As Collections Trainees we tend not to deal directly with archaeology in the conventional sense. We do, however, get to work with the archives created by archaeological units. We recently worked on the material created by the programme of excavations and buildings recordings for the Upper Forth Crossing in 2006 by Headland Archaeology Ltd. The Upper Forth Crossing is now known as the Clackmannanshire Bridge which links Falkirk to Clackmannanshire.
A typical archaeological archive consists of items such as photographs, slides, drawings, reports and site notes. Before cataloguing the Upper Forth Crossing material deposited at RCAHMS we organised the archive into order by project and area. We then worked our way through the deposited material separating the different types of media and re-housing it.
While doing this we also read through some of the reports and site notes to get more information on the projects to add to the catalogue entries and to get a better understanding of the excavations for the crossing. We found the investigations into the remains of Garlet House, Kilbagie were particularly interesting.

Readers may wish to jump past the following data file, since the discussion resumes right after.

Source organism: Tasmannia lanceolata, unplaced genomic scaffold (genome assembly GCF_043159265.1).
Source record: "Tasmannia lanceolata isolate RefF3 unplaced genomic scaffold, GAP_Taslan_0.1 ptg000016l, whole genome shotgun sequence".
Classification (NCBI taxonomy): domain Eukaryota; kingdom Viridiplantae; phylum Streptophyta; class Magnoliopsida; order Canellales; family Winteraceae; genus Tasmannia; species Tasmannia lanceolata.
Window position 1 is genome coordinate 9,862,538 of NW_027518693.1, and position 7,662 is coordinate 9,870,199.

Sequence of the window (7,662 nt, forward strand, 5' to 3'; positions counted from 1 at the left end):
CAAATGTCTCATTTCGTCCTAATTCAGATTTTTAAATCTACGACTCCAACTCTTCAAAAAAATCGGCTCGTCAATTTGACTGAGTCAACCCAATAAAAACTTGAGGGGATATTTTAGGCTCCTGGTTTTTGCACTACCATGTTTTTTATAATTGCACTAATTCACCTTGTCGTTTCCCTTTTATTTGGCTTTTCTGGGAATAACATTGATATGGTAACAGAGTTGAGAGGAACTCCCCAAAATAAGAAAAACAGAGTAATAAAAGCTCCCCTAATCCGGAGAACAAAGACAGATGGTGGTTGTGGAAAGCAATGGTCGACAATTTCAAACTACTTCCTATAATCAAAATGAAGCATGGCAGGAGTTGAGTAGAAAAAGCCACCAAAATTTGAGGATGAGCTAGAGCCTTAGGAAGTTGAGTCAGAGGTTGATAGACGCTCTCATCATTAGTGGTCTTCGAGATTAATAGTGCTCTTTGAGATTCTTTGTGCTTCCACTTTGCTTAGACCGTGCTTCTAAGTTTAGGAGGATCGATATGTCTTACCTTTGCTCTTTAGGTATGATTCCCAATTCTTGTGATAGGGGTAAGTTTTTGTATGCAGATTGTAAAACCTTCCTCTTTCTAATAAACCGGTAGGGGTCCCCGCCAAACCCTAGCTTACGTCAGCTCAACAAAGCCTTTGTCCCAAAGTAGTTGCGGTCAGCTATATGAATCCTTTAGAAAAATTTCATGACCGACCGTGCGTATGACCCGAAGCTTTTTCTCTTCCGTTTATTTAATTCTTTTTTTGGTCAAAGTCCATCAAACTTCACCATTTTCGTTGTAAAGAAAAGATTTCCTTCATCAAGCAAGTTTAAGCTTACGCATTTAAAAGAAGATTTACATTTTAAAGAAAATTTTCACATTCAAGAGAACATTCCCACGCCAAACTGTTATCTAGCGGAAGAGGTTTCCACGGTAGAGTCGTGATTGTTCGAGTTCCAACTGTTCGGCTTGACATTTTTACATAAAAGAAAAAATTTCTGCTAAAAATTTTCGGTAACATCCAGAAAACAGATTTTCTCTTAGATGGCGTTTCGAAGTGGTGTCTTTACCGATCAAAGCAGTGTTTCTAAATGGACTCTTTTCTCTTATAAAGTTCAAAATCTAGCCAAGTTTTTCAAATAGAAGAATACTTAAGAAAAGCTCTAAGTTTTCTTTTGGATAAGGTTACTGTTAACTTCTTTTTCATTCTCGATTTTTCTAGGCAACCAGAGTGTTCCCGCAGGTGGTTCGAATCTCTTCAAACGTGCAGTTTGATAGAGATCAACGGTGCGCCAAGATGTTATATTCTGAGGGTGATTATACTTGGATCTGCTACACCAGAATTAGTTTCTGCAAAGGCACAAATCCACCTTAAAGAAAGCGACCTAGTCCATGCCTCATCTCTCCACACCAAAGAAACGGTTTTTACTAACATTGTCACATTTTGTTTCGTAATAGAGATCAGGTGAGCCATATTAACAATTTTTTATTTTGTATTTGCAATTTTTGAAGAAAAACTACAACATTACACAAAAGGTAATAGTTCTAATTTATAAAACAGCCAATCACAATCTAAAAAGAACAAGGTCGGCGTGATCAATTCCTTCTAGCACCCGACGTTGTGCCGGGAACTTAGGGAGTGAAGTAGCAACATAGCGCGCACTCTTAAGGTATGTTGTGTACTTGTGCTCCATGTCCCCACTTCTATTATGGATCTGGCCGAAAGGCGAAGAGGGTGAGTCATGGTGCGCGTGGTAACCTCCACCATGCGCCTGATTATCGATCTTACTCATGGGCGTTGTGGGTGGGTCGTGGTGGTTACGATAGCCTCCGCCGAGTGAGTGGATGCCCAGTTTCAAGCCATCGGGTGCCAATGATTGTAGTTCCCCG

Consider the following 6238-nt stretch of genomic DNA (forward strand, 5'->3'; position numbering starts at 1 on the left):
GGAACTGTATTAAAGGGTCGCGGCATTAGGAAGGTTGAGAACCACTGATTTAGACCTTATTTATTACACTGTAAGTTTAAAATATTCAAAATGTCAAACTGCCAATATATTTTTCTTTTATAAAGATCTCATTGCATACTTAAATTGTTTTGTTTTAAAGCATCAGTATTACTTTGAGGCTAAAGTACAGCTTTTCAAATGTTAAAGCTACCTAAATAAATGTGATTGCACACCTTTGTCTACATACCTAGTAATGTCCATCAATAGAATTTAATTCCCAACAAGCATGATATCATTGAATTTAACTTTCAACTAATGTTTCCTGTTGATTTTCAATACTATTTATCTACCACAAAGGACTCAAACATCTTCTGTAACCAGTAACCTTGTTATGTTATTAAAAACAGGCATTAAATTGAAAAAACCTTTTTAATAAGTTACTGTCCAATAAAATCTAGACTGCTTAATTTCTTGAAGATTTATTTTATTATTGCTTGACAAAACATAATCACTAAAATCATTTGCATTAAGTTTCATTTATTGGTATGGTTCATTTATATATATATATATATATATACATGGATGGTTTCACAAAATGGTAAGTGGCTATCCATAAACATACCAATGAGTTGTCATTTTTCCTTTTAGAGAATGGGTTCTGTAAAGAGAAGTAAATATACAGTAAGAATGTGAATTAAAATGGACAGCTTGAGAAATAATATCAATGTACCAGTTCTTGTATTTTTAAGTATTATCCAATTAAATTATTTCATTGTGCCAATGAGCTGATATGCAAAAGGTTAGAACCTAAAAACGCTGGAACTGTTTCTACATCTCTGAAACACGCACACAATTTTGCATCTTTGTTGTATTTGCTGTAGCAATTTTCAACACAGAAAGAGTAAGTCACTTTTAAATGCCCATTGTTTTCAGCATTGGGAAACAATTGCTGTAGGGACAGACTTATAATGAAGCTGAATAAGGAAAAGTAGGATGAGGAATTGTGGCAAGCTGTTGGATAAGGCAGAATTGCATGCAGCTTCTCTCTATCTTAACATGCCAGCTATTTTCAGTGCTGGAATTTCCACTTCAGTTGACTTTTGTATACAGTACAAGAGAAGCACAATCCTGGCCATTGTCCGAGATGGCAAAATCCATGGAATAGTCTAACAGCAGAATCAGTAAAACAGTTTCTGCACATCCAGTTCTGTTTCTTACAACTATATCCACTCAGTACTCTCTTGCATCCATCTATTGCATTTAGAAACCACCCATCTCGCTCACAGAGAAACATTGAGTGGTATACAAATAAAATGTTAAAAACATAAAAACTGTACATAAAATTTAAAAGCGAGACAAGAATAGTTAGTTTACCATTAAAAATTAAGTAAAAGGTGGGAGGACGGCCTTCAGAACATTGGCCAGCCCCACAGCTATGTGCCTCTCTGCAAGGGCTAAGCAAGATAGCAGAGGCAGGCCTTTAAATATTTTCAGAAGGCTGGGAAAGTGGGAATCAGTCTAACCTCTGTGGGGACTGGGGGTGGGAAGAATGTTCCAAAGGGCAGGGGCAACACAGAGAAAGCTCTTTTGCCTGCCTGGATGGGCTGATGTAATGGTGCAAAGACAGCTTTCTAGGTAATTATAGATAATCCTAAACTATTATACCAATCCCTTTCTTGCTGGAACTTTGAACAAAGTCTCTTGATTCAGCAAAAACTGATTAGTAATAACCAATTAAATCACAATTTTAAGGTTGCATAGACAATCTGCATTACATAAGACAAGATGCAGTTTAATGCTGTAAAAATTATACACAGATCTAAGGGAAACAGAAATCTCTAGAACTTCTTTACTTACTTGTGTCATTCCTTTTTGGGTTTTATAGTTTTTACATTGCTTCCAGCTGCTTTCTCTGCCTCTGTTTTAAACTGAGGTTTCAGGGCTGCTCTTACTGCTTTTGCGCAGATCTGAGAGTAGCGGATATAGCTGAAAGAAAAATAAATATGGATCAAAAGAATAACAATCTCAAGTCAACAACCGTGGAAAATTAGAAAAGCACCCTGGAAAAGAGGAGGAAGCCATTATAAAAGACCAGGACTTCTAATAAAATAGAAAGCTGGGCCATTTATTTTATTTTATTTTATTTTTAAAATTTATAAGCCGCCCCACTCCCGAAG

Garlet House was a 17th century house for a local Laird which had been demolished in 1964. Looking through the photographs in the archive we could see the progress of the excavations. Before the excavation the site looked like an overgrown field, but very quickly the house was uncovered.
As the dig progressed some of the features of the house became visible again.
To find out more about the site we looked up the site record for Garlet House on Canmore and we were able to see some of the images of the house prior to demolition and compare them to the photographs taken on the excavation in 2006.
Through the archaeological archive and the images and plans held at RCAHMS we were able to get a sense of the development of the site from its original design to alterations through the years, even after its demolition.
This is what I’ve chosen for Day of Archaeology, but why not tell us your favourite archaeological sites in Scotland on Twitter using #MyArchaeology.